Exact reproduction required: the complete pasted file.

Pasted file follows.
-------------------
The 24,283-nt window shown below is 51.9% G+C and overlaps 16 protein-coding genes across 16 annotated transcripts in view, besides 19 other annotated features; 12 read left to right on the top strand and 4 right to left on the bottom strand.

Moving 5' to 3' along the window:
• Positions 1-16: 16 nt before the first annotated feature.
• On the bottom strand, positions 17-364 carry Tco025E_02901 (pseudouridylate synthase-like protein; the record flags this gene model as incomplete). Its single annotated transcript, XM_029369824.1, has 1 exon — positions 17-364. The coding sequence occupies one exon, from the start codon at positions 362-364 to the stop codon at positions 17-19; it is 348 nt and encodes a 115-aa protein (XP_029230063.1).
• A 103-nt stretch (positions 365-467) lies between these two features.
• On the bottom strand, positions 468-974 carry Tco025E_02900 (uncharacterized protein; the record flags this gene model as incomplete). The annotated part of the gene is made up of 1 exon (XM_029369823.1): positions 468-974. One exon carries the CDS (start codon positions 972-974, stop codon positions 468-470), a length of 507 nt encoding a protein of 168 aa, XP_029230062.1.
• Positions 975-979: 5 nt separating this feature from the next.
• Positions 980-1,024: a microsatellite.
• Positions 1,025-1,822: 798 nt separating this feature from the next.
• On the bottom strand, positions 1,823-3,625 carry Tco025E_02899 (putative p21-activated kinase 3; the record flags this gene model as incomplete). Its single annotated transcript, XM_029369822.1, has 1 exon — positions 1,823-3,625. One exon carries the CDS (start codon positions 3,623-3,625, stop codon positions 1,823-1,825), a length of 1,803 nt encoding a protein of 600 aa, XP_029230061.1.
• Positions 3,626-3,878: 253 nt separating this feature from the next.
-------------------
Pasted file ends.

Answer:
The 24,283-nt window shown below is 51.9% G+C and overlaps 16 protein-coding genes across 16 annotated transcripts in view, besides 19 other annotated features; 12 read left to right on the top strand and 4 right to left on the bottom strand.

Moving 5' to 3' along the window:
• Positions 1-16: 16 nt before the first annotated feature.
• On the bottom strand, positions 17-364 carry Tco025E_02901 (pseudouridylate synthase-like protein; the record flags this gene model as incomplete). Its single annotated transcript, XM_029369824.1, has 1 exon — positions 17-364. The coding sequence occupies one exon, from the start codon at positions 362-364 to the stop codon at positions 17-19; it is 348 nt and encodes a 115-aa protein (XP_029230063.1).
• A 103-nt stretch (positions 365-467) lies between these two features.
• On the bottom strand, positions 468-974 carry Tco025E_02900 (uncharacterized protein; the record flags this gene model as incomplete). The annotated part of the gene is made up of 1 exon (XM_029369823.1): positions 468-974. One exon carries the CDS (start codon positions 972-974, stop codon positions 468-470), a length of 507 nt encoding a protein of 168 aa, XP_029230062.1.
• Positions 975-979: 5 nt separating this feature from the next.
• Positions 980-1,024: a microsatellite.
• Positions 1,025-1,822: 798 nt separating this feature from the next.
• On the bottom strand, positions 1,823-3,625 carry Tco025E_02899 (putative p21-activated kinase 3; the record flags this gene model as incomplete). Its single annotated transcript, XM_029369822.1, has 1 exon — positions 1,823-3,625. One exon carries the CDS (start codon positions 3,623-3,625, stop codon positions 1,823-1,825), a length of 1,803 nt encoding a protein of 600 aa, XP_029230061.1.
• Positions 3,626-3,878: 253 nt separating this feature from the next.